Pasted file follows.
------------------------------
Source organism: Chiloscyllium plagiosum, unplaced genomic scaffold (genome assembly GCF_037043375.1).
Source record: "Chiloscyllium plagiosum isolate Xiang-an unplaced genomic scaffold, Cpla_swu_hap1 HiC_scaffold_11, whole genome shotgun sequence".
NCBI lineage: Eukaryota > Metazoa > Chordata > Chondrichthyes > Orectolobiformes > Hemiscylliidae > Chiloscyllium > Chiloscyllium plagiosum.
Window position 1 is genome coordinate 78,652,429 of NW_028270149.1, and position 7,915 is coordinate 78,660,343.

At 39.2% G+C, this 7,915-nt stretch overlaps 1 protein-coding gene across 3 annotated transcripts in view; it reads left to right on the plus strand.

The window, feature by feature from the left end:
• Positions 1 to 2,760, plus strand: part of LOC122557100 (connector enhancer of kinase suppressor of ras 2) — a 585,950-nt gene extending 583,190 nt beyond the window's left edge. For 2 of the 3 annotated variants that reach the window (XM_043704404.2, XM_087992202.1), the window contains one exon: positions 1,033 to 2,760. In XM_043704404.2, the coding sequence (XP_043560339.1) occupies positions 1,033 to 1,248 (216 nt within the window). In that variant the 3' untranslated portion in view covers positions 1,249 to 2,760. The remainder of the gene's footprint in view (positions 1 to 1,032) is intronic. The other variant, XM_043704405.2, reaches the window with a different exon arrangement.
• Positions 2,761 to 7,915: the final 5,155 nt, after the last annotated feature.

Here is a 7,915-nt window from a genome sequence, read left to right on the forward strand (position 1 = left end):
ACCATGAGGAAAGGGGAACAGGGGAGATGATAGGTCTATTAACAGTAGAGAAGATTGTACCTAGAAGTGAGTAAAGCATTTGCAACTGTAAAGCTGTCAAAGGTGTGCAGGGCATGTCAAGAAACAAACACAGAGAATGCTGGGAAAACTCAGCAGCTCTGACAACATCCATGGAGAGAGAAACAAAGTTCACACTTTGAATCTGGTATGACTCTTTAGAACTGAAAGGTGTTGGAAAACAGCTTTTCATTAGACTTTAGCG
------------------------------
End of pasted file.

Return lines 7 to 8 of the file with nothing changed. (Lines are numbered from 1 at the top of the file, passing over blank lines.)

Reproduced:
• Positions 1 to 2,760, plus strand: part of LOC122557100 (connector enhancer of kinase suppressor of ras 2) — a 585,950-nt gene extending 583,190 nt beyond the window's left edge. For 2 of the 3 annotated variants that reach the window (XM_043704404.2, XM_087992202.1), the window contains one exon: positions 1,033 to 2,760. In XM_043704404.2, the coding sequence (XP_043560339.1) occupies positions 1,033 to 1,248 (216 nt within the window). In that variant the 3' untranslated portion in view covers positions 1,249 to 2,760. The remainder of the gene's footprint in view (positions 1 to 1,032) is intronic. The other variant, XM_043704405.2, reaches the window with a different exon arrangement.
• Positions 2,761 to 7,915: the final 5,155 nt, after the last annotated feature.